Sunday, February 24, 2013


As I mentioned some time ago Microsoft is offering free 3 month trial account in the BrowserStack service. Because I'm currently working on application that should support variety of browsers including old IE versions (fortunately starting from IE7 only - not IE6) I've decided to give it a try. I must say that I'm really impressed about it. But first let me explain some more details.

What is it

It is a service that gives us a possibility to use almost every browser running on operating system of our choice (but they are missing Linux - place to make some improvements in the future). We can have access to the remote browser running somewhere in the cloud to check how our application is working in it. No more using virtual machines, no more installing anything - BrowserStack is running in browser which simplifies a lot of things.

How it works - live sessions

First of all we can choose on which browser and on which operating system we want to test our application. Then in a very quick manner an instance of this browser is being prepared. Average preparation times were about 1 minute. It is acceptable because preparing your own virtual machine and starting it would definetely take much more time. After mentioned 1 minute we can control remote machine through some Adobe Flash application. It feels like remote desktop but limited to browser window. Of course we can use developer tools in almost every one of it - it is really good idea because without them service would be useless.


Most of applications that need to be tested are rather running locally on developer machine. For BrowserStack that isn't a problem - there is a tunneling feature to make our local sites available for the remote browsers. Tunnel is being prepared by simple Java application.

Automated testing

The most interesting thing is that with this service comes an API for making browser instances programatically (from any language where it is possible to send HTTP request). We can specify URL which should be opened when the browser will start. It is very useful because we can leverage automated JavaScript tests of our application. For example we can write and run Jasmine unit tests in the cloud. To collect test results from the remote browser we need something that can send data from the JavaScript code in the remote browser to our computer - and that is the place when node.js come in handy. There are several test runners on the internet (Testem, Yeti, etc.) that are built on the top of node.js and to send test results back to our computer through sockets. Of course they are travelling using tunnel that was prepared earlier.

Thursday, February 21, 2013

Disable attach security warning

Visual Studio by default is showing a message when trying to attach to process. It is saying that:
Attaching to this process can potentially harm your computer.  If the information below looks suspicious or you are unsure, do not attach to this process.
Because I'm attaching many times a day it becomes really annoying. Couple minutes of googling and here it is the solution for disabling it:
  1. First you need to make sure that Visual Studio isn't running.
  2. Next you need to modify registry key depending on which version of Visual Studio you have.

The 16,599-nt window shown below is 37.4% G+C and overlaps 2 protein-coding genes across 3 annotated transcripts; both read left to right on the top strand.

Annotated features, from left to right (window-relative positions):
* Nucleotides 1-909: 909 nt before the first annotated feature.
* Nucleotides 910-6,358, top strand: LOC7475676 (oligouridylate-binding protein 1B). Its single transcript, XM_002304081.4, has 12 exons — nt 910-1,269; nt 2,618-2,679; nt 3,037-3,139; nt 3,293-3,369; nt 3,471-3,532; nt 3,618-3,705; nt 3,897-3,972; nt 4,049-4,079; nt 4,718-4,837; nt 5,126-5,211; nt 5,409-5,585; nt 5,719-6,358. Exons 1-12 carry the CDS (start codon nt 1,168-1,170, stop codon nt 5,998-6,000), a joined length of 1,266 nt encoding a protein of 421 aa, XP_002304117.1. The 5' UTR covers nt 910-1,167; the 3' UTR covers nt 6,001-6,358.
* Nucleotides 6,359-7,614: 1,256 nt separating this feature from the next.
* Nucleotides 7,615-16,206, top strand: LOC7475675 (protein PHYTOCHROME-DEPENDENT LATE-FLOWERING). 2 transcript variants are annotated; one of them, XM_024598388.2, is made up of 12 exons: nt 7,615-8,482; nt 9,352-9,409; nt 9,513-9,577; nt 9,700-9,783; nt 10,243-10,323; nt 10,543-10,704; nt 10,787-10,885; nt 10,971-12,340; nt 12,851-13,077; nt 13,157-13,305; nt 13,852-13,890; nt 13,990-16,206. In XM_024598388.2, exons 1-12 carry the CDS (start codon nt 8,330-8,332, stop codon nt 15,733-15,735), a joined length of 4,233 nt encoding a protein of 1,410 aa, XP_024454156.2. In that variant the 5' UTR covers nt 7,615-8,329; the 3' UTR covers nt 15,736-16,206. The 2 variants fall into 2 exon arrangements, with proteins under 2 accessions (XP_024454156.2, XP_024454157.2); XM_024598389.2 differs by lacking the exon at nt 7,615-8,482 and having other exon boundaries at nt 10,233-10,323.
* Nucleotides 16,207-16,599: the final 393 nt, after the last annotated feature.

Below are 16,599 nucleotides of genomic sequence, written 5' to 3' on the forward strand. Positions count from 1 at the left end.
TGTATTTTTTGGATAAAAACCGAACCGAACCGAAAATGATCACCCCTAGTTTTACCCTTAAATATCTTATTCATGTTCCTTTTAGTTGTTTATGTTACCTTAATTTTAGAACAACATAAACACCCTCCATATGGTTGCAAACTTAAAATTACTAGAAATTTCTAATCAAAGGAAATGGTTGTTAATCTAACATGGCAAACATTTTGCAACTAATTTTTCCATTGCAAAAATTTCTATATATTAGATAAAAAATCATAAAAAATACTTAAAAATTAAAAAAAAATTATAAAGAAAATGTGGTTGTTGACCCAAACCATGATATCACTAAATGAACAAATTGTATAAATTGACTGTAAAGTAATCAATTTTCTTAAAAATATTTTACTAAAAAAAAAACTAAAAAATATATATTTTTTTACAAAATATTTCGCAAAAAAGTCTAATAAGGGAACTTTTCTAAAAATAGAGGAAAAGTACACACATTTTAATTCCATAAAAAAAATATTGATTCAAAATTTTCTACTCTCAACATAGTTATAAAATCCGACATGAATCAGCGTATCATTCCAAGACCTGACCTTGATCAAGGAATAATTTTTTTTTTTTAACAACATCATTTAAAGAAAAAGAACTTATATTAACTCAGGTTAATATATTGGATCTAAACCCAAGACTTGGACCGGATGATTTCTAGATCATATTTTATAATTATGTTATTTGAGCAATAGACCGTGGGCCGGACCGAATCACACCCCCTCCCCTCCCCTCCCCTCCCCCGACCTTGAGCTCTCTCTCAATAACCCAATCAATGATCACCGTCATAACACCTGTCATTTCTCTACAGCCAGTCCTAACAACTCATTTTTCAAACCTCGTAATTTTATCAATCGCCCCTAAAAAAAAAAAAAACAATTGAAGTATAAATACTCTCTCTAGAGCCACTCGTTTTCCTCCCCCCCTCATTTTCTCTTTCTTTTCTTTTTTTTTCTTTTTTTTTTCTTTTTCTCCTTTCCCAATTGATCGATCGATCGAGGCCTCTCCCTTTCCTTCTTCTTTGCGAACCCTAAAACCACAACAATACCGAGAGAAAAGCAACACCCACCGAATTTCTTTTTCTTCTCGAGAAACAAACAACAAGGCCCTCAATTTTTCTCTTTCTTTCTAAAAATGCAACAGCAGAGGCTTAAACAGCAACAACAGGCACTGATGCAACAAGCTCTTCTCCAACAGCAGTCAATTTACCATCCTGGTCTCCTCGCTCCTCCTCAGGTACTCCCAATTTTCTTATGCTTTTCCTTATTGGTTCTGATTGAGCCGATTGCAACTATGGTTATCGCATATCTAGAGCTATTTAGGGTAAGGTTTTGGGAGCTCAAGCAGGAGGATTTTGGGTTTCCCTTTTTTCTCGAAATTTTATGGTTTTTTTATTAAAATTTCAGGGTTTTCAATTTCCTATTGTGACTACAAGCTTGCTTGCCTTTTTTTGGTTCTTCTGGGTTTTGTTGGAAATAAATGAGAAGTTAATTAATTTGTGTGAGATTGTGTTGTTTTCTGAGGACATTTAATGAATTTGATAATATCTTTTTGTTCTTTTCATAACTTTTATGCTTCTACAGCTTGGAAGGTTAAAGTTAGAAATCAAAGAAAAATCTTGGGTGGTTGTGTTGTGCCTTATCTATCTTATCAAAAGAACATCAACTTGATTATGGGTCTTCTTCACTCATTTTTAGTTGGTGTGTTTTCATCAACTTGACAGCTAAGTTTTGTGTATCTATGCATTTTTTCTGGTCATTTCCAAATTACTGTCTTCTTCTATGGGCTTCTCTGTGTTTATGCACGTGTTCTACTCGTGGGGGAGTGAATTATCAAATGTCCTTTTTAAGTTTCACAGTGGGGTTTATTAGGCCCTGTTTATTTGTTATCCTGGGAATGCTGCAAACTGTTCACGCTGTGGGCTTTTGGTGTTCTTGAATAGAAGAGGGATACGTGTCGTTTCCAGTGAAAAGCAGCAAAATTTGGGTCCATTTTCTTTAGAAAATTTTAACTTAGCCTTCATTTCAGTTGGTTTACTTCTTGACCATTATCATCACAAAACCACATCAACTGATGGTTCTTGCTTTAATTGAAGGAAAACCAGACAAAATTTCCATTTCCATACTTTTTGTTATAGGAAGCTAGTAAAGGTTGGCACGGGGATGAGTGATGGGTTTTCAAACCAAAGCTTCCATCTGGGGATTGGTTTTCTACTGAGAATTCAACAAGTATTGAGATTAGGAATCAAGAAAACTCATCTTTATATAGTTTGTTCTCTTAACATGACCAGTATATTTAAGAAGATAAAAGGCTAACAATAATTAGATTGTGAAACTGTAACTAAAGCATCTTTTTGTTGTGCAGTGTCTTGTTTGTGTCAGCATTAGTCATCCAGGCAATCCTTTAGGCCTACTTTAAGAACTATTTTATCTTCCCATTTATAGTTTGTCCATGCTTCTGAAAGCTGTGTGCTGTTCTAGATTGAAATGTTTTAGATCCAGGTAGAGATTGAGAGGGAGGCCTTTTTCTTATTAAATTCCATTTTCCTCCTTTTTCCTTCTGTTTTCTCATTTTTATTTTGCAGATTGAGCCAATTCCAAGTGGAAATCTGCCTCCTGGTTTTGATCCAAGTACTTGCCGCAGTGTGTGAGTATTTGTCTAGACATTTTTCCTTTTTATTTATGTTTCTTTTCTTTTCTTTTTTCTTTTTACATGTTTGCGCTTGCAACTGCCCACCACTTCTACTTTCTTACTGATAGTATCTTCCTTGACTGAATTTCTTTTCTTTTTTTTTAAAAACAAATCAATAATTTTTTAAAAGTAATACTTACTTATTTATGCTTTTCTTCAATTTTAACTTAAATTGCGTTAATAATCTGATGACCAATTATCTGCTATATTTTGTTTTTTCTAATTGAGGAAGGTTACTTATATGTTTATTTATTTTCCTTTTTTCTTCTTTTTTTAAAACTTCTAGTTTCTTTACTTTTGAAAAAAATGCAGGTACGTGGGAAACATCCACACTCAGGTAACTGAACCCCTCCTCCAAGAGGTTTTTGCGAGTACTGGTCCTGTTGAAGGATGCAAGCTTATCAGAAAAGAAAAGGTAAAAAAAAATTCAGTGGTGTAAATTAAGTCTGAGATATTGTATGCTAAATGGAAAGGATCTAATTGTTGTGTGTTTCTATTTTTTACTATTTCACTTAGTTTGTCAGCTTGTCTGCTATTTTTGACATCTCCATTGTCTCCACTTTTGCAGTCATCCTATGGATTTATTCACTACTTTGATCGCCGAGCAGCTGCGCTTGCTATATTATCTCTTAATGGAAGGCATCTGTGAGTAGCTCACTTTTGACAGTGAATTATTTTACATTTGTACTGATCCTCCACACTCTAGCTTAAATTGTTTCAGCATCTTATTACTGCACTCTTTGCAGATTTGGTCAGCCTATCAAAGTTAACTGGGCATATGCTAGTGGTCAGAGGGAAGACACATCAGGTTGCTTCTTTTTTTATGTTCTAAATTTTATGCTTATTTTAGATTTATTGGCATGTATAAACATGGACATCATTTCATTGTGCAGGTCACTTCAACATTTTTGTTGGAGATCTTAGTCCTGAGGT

For Visual Studio 2008:

    For Visual Studio 2010:

    For Visual Studio 2012:

    In all cases simply set DisableAttachSecurityWarning to 1.
That's all.

Wednesday, February 20, 2013


Recently Microsoft did something really interesting. Everybody knows that Internet Explorer (especially older versions) shouldn't be even called a browser. But still Microsoft Windows is the most popular operating system used commercially and so their browser is. Every web developer  knows that making something to work on the IE is really challenging task. Microsoft learned a lesson in couple of recent years and wanted to repair their image in that field. Internet Explorer 9 and 10 aren't the best browsers but in my opinion they are now acceptable. But they can't repair the old versions and years will past before they will disappear completely

So they have prepared a website: which is trying to make developing web applications supporting Internet Explorer easier.

First of all they've prepared a tool that can scan our website and get a report that can help us improve general look and feel experience of our site. In some situations it can be helpful but it's always better to see how our site is looking in the real browser.

Second great feature is set of virtual machines with all Internet Explorer versions starting from IE7. Apart from that there is a nice bonus - 3 month free trial account in the BrowserStack - a service which we can use to test how our application is looking on a variety of browsers and operating systems, including mobile ones. This service is really amazing.

Microsoft prepared also a developers guide for applications that must work on older versions of their browsers.

All of that is really looking good and I think Microsoft realized how difficult it is to develop web sites for the IE. When developing on a computer that has a Internet Explorer 9 installed I've been using IE7 and IE8 modes to test if everything is ok with application, but to be honest I can remember several situations in which this mode doesn't really reflect true behavior of those old browsers. So it's a really step forward from Microsoft in the developers direction. Hopefully the next versions of Internet Explorer won't be so popular because of problems around them.